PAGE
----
From our cover story

The eyes of the world are watching. The airwaves are waiting. It’s been three years since the four mild-mannered stadium lords last came out survey their lot.

But as the glorious summer dawns on 2008, their vast empire has begun to excitedly scurry in preparation of their emergence since the first assertive noises emanated from their self-enforced creative exile.

Finally stepping up once more to their rightful place at the top of rock’s round table, the monarchs of music are ready to reign –with a totally revised regime. All hail the new sound. All hail Coldplay.

it’s done, so you’ve just gotta let it go and wait until it comes out in the shops

Into the fray steps Clash, accosting half of Coldplay in an effort to expose the real story behind the creation of their career-defining milestone.

First up, Scottish-born bassist Guy Berryman

How does it feel to be on the brink of the release of an album that literally the whole world is waiting for?

Well it’s a sort of mixed feeling really. It’s obviously very exciting but it’s obviously very terrifying at the same time. We’re just sitting still at the moment, waiting. We put a lot of work into this record and we just hope it’s gonna be received in the way that we want it to be really. It’s just a very strange emotional time really because we’ve finished the record, it’s been mixed and it’s been mastered, and at this very moment in time it’s being manufactured somewhere, so you can’t fuck with it anymore; it’s done, so you’ve just gotta let it go and wait until it comes out in the shops.

Next up, the gracious frontman and incessant activist, Chris Martin. Usually the paradigm of self-assurance, on the day Clash catches up with Chris, he is atypically dejected and in the need of some gentle encouragement…

Does huge success limit your experimentation on every new album, or does it bolster your confidence?

We’ll see. The thing about big success is that there is a big portion of people who don’t want you to change and an even bigger portion of people who do want you to change. I think on the last record we felt pressure not to change, so we didn’t change that much, but then when we finished that, we sort of felt we were really hungry to try new things. And so we got our own place called The Bakery [their studio in North London] and we went in there with Brian [Eno] and with [co-producer] Markus [Dravs] and just felt very liberated. We definitely didn’t use the same old tricks, so that by its very nature is a bit risky, I think.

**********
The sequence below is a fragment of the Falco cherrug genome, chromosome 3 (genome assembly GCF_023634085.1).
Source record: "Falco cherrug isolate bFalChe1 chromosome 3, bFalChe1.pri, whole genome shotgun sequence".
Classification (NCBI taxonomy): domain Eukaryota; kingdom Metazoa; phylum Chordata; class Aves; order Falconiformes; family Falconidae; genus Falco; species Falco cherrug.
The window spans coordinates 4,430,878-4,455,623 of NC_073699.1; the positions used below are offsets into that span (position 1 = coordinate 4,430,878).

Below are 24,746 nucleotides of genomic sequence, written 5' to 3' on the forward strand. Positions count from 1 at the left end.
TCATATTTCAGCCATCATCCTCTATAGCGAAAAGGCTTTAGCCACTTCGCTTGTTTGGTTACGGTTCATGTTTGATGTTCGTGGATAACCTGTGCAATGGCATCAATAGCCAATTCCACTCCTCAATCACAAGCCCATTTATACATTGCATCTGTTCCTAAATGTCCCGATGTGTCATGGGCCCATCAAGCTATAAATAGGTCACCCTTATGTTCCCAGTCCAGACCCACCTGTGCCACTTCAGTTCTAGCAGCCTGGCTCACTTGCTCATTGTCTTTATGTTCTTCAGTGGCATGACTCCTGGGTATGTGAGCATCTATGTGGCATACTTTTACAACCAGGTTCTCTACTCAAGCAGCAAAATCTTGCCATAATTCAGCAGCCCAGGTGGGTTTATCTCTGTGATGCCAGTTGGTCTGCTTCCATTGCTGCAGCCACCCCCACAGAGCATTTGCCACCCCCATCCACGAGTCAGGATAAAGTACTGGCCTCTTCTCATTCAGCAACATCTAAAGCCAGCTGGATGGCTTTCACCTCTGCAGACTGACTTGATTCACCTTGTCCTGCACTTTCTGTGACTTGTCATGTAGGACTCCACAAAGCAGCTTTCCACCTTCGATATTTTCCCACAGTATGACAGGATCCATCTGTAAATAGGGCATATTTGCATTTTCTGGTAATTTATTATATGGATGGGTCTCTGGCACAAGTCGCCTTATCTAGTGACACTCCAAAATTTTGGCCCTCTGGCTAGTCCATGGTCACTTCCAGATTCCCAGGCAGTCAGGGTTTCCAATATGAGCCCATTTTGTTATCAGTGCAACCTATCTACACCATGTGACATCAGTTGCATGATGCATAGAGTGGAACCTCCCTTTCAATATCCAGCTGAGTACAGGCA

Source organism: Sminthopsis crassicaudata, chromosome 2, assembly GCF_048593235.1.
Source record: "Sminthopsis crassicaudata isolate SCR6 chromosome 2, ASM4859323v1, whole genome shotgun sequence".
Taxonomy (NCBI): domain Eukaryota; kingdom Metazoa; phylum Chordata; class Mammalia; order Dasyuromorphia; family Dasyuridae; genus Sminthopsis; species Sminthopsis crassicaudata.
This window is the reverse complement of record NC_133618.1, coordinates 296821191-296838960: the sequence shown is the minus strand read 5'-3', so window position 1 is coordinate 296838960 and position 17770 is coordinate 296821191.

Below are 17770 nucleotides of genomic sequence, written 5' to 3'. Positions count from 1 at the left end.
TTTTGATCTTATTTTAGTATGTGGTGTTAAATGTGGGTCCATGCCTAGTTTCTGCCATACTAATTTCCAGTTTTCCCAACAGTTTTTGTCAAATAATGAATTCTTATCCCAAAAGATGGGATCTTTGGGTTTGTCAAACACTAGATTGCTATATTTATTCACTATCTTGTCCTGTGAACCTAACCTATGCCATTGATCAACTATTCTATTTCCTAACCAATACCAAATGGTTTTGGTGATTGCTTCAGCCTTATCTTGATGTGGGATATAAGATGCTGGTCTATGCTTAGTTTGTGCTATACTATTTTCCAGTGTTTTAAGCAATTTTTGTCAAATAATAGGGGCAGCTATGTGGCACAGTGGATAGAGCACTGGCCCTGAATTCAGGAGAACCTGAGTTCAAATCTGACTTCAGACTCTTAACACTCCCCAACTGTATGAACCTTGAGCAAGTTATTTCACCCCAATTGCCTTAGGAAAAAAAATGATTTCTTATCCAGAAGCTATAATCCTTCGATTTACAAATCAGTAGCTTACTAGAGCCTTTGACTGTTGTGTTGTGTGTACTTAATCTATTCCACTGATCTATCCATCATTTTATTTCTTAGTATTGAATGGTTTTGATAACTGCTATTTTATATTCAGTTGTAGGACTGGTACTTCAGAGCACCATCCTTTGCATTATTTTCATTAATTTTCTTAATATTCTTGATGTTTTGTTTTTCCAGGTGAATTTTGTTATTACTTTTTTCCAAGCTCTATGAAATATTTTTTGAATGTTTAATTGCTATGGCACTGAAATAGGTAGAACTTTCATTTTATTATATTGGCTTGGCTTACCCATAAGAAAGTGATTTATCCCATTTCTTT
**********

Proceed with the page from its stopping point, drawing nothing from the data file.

How did that liberty infuse your music?

Just by you come in in the morning and then you don’t feel trapped by anything, you know? So if you wanna spend three hours on pan-pipes you can do it, and then at the end of it you can say, ‘let’s keep that’ or ‘let’s not keep that’. But we don’t come in every morning anymore and say, ‘Okay, what’s today’s piano ballad?’ You know what I mean?

You may not be playing any festivals this year, but are you hoping to get down to any yourself?

Really the only one that I’m gutted to miss is watching Jay Z at Glastonbury. But we’re in America then so we just can’t go to it, which is annoying.

What do you make of those arguments about Jay Z headlining Glasto? He’s a friend of yours, isn’t he?

I love Noel to bits but that was a stupid thing to say

You mean am I biased?

Er, yeah.

I’m very biased. But I’m also aware that he is possibly the most talented man on the planet, so I’m not that worried about being biased. I think it’s one of the best ideas ever.

So you don’t agree with Noel Gallagher’s comments about Glasto being for guitars only?

No, I don’t. (Laughs) I love Noel to bits but that was a stupid thing to say.

Where can Coldplay go and what can Coldplay do that you’ve not been and done before?

Where can we go? We can try and get better.

On record or on stage?

On record and on stage. Ultimately we try to provide a service, you know? And for all the wanting to be cool and everything, really what we wanna do is make someone who buys our record or comes to our concert have a nice hour and feel something. That’s one of the reasons I like the changes that are happening in the industry – everything is a bit more direct. If I had my way I would just hope that someone on their way back from school listens to some songs and the journey from school is a bit less boring. So where can we go from here? We can just try and make bus journeys really exciting.


The full version of this interview can be found in Issue 28 of Clash Magazine onsale now.


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